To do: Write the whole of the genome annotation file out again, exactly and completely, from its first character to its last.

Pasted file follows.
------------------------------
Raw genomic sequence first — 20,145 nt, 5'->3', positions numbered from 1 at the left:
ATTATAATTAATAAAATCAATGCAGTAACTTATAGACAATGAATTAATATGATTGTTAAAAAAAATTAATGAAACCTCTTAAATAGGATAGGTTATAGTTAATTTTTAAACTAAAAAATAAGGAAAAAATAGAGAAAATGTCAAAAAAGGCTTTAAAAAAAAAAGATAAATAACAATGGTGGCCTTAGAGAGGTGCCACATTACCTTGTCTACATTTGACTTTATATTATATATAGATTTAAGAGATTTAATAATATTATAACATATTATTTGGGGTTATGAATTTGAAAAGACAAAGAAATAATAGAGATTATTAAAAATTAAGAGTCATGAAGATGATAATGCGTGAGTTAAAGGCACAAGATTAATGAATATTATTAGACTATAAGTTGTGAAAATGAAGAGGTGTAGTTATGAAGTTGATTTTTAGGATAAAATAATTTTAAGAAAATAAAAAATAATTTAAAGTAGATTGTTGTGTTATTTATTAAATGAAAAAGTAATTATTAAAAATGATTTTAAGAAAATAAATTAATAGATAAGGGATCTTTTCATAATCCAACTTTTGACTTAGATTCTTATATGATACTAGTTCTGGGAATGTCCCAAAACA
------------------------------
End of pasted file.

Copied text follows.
Raw genomic sequence first — 20,145 nt, 5'->3', positions numbered from 1 at the left:
ATTATAATTAATAAAATCAATGCAGTAACTTATAGACAATGAATTAATATGATTGTTAAAAAAAATTAATGAAACCTCTTAAATAGGATAGGTTATAGTTAATTTTTAAACTAAAAAATAAGGAAAAAATAGAGAAAATGTCAAAAAAGGCTTTAAAAAAAAAAGATAAATAACAATGGTGGCCTTAGAGAGGTGCCACATTACCTTGTCTACATTTGACTTTATATTATATATAGATTTAAGAGATTTAATAATATTATAACATATTATTTGGGGTTATGAATTTGAAAAGACAAAGAAATAATAGAGATTATTAAAAATTAAGAGTCATGAAGATGATAATGCGTGAGTTAAAGGCACAAGATTAATGAATATTATTAGACTATAAGTTGTGAAAATGAAGAGGTGTAGTTATGAAGTTGATTTTTAGGATAAAATAATTTTAAGAAAATAAAAAATAATTTAAAGTAGATTGTTGTGTTATTTATTAAATGAAAAAGTAATTATTAAAAATGATTTTAAGAAAATAAATTAATAGATAAGGGATCTTTTCATAATCCAACTTTTGACTTAGATTCTTATATGATACTAGTTCTGGGAATGTCCCAAAACA